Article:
A free exhibition of one of New Zealand’s most important artists is showing at Christchurch Art Gallery Te Puna o Waiwhetū. Ralph Hotere: Ātete (to resist) is co-curated by Christchurch Art Gallery and Dunedin Public Art Gallery and brings together works from collections across the country.
Photo: Ralph Hotere in The Artist’s Studio, Port Chalmers 1979, by Marti Friedlander. From the collection of Christchurch Art Gallery Te Puna o Waiwhetū, purchased 1998. Courtesy of the Gerrard and Marti Friedlander Charitable Trust.
Christchurch Art Gallery Director Blair Jackson says the exhibition has been a huge project to bring together.
“Hotere’s art is enormously significant in Aotearoa – particularly now in these politically charged days,” he says.
“It’s been more than 20 years since the last survey of his work, and we’re pleased to be able to show so many of these important and deeply meaningful works to a new generation.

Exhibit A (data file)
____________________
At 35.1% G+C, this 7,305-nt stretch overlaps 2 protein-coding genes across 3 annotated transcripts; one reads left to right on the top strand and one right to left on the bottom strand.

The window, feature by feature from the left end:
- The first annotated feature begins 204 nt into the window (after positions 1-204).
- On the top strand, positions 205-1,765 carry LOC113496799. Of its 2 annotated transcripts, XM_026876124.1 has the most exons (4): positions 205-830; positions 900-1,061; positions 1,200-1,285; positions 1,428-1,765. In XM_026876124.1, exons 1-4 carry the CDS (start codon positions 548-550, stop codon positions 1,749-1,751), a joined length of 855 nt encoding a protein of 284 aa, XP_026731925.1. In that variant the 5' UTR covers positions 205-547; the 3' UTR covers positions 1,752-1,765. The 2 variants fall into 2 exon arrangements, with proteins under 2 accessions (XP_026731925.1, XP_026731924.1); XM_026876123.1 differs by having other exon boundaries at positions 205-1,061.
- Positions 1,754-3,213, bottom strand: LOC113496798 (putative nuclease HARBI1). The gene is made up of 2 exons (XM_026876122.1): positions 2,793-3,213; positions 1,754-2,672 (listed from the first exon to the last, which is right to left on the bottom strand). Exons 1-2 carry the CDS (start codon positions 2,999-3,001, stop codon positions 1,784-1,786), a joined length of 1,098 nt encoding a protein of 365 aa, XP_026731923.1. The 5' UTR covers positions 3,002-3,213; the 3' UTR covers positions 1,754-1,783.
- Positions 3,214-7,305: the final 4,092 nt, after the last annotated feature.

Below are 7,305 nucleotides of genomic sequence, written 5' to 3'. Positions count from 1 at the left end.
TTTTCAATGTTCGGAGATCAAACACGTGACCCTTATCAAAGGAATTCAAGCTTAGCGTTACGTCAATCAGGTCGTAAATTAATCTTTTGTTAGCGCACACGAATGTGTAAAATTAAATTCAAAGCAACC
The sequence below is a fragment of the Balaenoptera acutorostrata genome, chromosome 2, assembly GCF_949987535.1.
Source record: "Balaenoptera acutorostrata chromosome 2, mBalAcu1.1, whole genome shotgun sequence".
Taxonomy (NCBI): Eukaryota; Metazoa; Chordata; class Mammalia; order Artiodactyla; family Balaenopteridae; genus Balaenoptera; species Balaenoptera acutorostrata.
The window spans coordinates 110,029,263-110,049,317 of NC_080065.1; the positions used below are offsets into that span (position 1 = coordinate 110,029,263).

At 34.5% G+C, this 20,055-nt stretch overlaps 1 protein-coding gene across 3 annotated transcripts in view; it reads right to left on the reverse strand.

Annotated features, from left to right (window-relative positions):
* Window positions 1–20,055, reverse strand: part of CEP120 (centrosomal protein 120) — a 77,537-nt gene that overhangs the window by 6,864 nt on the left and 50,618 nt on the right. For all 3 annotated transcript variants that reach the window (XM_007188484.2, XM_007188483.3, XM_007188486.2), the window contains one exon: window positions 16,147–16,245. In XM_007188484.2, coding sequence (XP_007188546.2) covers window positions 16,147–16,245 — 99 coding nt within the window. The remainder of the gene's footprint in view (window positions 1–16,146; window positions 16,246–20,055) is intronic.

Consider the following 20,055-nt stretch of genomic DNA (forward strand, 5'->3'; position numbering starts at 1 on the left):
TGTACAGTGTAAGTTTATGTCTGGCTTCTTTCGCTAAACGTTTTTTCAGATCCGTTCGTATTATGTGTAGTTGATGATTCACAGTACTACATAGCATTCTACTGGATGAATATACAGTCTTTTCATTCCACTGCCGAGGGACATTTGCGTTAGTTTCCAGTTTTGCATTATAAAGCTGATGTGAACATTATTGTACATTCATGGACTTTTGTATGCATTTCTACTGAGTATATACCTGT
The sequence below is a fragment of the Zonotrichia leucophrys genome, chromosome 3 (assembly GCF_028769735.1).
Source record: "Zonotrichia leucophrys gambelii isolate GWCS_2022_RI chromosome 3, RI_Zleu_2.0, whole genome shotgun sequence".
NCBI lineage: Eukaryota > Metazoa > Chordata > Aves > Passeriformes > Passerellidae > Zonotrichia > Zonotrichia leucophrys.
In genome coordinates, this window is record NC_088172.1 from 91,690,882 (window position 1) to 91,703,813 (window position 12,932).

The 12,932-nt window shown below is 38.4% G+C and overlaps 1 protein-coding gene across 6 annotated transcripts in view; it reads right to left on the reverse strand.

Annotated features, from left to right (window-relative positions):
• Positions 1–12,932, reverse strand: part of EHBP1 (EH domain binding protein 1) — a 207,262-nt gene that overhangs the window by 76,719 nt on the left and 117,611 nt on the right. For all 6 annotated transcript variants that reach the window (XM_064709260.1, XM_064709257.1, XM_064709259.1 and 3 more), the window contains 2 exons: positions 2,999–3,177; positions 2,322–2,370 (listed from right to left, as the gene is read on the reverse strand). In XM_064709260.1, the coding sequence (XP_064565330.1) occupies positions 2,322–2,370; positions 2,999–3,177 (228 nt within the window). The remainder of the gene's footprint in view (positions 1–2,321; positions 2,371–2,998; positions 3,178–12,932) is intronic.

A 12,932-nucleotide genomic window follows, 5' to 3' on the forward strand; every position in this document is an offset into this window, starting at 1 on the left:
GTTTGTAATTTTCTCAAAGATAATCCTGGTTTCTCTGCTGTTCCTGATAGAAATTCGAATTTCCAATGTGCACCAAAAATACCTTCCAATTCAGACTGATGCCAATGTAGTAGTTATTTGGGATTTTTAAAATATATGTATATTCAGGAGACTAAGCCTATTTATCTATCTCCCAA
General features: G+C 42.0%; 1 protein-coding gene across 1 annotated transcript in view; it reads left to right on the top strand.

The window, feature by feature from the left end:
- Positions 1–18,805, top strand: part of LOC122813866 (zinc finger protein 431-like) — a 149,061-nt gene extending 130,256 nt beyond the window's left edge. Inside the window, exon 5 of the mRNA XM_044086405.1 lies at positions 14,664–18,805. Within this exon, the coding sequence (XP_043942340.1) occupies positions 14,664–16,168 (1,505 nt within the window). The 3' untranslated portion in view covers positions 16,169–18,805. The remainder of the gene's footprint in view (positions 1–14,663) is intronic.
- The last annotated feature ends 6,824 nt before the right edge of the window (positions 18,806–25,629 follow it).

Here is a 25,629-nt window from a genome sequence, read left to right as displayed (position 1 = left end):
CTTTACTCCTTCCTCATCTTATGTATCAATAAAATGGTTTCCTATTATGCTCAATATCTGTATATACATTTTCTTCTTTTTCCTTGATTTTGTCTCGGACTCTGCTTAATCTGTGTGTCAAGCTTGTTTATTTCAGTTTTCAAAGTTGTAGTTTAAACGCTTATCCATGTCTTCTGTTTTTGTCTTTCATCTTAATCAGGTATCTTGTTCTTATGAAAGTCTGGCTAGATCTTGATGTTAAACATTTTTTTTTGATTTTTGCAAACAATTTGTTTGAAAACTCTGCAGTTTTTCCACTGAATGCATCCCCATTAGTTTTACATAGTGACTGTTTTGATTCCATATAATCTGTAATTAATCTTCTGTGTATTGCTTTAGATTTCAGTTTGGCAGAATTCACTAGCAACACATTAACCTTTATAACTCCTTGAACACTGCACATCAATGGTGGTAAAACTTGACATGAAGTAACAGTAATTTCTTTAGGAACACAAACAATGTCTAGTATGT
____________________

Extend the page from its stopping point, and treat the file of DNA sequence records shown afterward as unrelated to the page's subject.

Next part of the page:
“The show charts Hotere’s journeys throughout Aotearoa and the world, and is a reflection of his experiences, identity, concerns and politics. It includes formative abstraction, strident works of protest and landmark works such as Black Phoenix and Godwit/Kuaka.”
The exhibition has already been on display in Dunedin – where Hotere lived for many years. Blair says the exhibition has sparked many visitors to share their own memories of the places, moments and issues that feature in his work.
“I’m sure it will have the same effect on those that visit here in Ōtautahi,” he says.
It runs until July 25, and is free to attend.